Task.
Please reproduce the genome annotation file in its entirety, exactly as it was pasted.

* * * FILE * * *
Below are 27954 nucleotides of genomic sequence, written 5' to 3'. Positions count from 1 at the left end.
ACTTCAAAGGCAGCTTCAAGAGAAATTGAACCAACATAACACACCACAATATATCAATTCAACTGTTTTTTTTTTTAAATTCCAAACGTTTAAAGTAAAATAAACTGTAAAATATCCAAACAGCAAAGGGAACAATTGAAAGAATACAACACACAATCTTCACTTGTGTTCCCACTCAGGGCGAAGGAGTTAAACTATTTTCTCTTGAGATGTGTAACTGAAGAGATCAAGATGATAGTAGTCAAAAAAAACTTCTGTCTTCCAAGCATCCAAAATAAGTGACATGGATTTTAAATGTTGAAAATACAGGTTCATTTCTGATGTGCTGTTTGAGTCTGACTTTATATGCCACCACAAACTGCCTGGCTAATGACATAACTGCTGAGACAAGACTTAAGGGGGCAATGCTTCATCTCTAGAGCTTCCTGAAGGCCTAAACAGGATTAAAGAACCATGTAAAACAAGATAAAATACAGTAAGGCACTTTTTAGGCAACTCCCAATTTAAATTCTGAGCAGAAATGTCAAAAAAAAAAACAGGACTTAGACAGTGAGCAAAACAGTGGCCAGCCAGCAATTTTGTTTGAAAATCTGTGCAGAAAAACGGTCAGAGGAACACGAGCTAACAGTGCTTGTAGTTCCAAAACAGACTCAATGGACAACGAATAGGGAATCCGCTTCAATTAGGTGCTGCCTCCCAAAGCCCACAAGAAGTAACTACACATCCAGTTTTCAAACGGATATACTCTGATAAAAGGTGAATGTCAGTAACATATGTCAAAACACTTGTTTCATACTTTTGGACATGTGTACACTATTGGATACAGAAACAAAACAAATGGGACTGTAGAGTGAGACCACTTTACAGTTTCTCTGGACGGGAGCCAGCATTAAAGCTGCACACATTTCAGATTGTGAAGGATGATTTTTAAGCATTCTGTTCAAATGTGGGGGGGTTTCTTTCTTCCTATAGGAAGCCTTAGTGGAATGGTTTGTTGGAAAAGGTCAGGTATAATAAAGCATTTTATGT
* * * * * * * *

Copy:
Below are 27954 nucleotides of genomic sequence, written 5' to 3'. Positions count from 1 at the left end.
ACTTCAAAGGCAGCTTCAAGAGAAATTGAACCAACATAACACACCACAATATATCAATTCAACTGTTTTTTTTTTTAAATTCCAAACGTTTAAAGTAAAATAAACTGTAAAATATCCAAACAGCAAAGGGAACAATTGAAAGAATACAACACACAATCTTCACTTGTGTTCCCACTCAGGGCGAAGGAGTTAAACTATTTTCTCTTGAGATGTGTAACTGAAGAGATCAAGATGATAGTAGTCAAAAAAAACTTCTGTCTTCCAAGCATCCAAAATAAGTGACATGGATTTTAAATGTTGAAAATACAGGTTCATTTCTGATGTGCTGTTTGAGTCTGACTTTATATGCCACCACAAACTGCCTGGCTAATGACATAACTGCTGAGACAAGACTTAAGGGGGCAATGCTTCATCTCTAGAGCTTCCTGAAGGCCTAAACAGGATTAAAGAACCATGTAAAACAAGATAAAATACAGTAAGGCACTTTTTAGGCAACTCCCAATTTAAATTCTGAGCAGAAATGTCAAAAAAAAAAACAGGACTTAGACAGTGAGCAAAACAGTGGCCAGCCAGCAATTTTGTTTGAAAATCTGTGCAGAAAAACGGTCAGAGGAACACGAGCTAACAGTGCTTGTAGTTCCAAAACAGACTCAATGGACAACGAATAGGGAATCCGCTTCAATTAGGTGCTGCCTCCCAAAGCCCACAAGAAGTAACTACACATCCAGTTTTCAAACGGATATACTCTGATAAAAGGTGAATGTCAGTAACATATGTCAAAACACTTGTTTCATACTTTTGGACATGTGTACACTATTGGATACAGAAACAAAACAAATGGGACTGTAGAGTGAGACCACTTTACAGTTTCTCTGGACGGGAGCCAGCATTAAAGCTGCACACATTTCAGATTGTGAAGGATGATTTTTAAGCATTCTGTTCAAATGTGGGGGGGTTTCTTTCTTCCTATAGGAAGCCTTAGTGGAATGGTTTGTTGGAAAAGGTCAGGTATAATAAAGCATTTTATGT